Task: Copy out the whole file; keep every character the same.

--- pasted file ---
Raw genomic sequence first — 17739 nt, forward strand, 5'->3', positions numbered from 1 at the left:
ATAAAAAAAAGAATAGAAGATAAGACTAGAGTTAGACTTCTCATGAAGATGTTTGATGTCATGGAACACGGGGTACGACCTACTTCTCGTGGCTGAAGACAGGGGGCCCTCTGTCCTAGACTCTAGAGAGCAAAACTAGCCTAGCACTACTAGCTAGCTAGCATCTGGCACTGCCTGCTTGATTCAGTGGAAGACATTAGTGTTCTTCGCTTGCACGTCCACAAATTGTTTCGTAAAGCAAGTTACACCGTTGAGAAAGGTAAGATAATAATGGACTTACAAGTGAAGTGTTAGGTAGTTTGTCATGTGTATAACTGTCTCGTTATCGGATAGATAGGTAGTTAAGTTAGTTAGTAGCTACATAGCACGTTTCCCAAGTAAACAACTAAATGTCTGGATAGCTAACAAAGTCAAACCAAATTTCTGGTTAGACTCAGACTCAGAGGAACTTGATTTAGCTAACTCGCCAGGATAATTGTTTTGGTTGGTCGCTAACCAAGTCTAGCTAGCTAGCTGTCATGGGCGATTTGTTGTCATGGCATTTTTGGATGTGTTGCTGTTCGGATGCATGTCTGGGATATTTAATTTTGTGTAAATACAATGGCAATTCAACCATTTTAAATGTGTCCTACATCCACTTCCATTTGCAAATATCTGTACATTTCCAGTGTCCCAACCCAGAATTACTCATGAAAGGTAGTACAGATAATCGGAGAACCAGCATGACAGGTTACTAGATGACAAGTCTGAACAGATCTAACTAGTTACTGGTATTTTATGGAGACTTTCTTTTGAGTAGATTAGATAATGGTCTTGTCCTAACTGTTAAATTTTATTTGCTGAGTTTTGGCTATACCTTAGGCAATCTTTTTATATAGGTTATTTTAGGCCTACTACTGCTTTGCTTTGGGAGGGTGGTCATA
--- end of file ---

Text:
Raw genomic sequence first — 17739 nt, forward strand, 5'->3', positions numbered from 1 at the left:
ATAAAAAAAAGAATAGAAGATAAGACTAGAGTTAGACTTCTCATGAAGATGTTTGATGTCATGGAACACGGGGTACGACCTACTTCTCGTGGCTGAAGACAGGGGGCCCTCTGTCCTAGACTCTAGAGAGCAAAACTAGCCTAGCACTACTAGCTAGCTAGCATCTGGCACTGCCTGCTTGATTCAGTGGAAGACATTAGTGTTCTTCGCTTGCACGTCCACAAATTGTTTCGTAAAGCAAGTTACACCGTTGAGAAAGGTAAGATAATAATGGACTTACAAGTGAAGTGTTAGGTAGTTTGTCATGTGTATAACTGTCTCGTTATCGGATAGATAGGTAGTTAAGTTAGTTAGTAGCTACATAGCACGTTTCCCAAGTAAACAACTAAATGTCTGGATAGCTAACAAAGTCAAACCAAATTTCTGGTTAGACTCAGACTCAGAGGAACTTGATTTAGCTAACTCGCCAGGATAATTGTTTTGGTTGGTCGCTAACCAAGTCTAGCTAGCTAGCTGTCATGGGCGATTTGTTGTCATGGCATTTTTGGATGTGTTGCTGTTCGGATGCATGTCTGGGATATTTAATTTTGTGTAAATACAATGGCAATTCAACCATTTTAAATGTGTCCTACATCCACTTCCATTTGCAAATATCTGTACATTTCCAGTGTCCCAACCCAGAATTACTCATGAAAGGTAGTACAGATAATCGGAGAACCAGCATGACAGGTTACTAGATGACAAGTCTGAACAGATCTAACTAGTTACTGGTATTTTATGGAGACTTTCTTTTGAGTAGATTAGATAATGGTCTTGTCCTAACTGTTAAATTTTATTTGCTGAGTTTTGGCTATACCTTAGGCAATCTTTTTATATAGGTTATTTTAGGCCTACTACTGCTTTGCTTTGGGAGGGTGGTCATA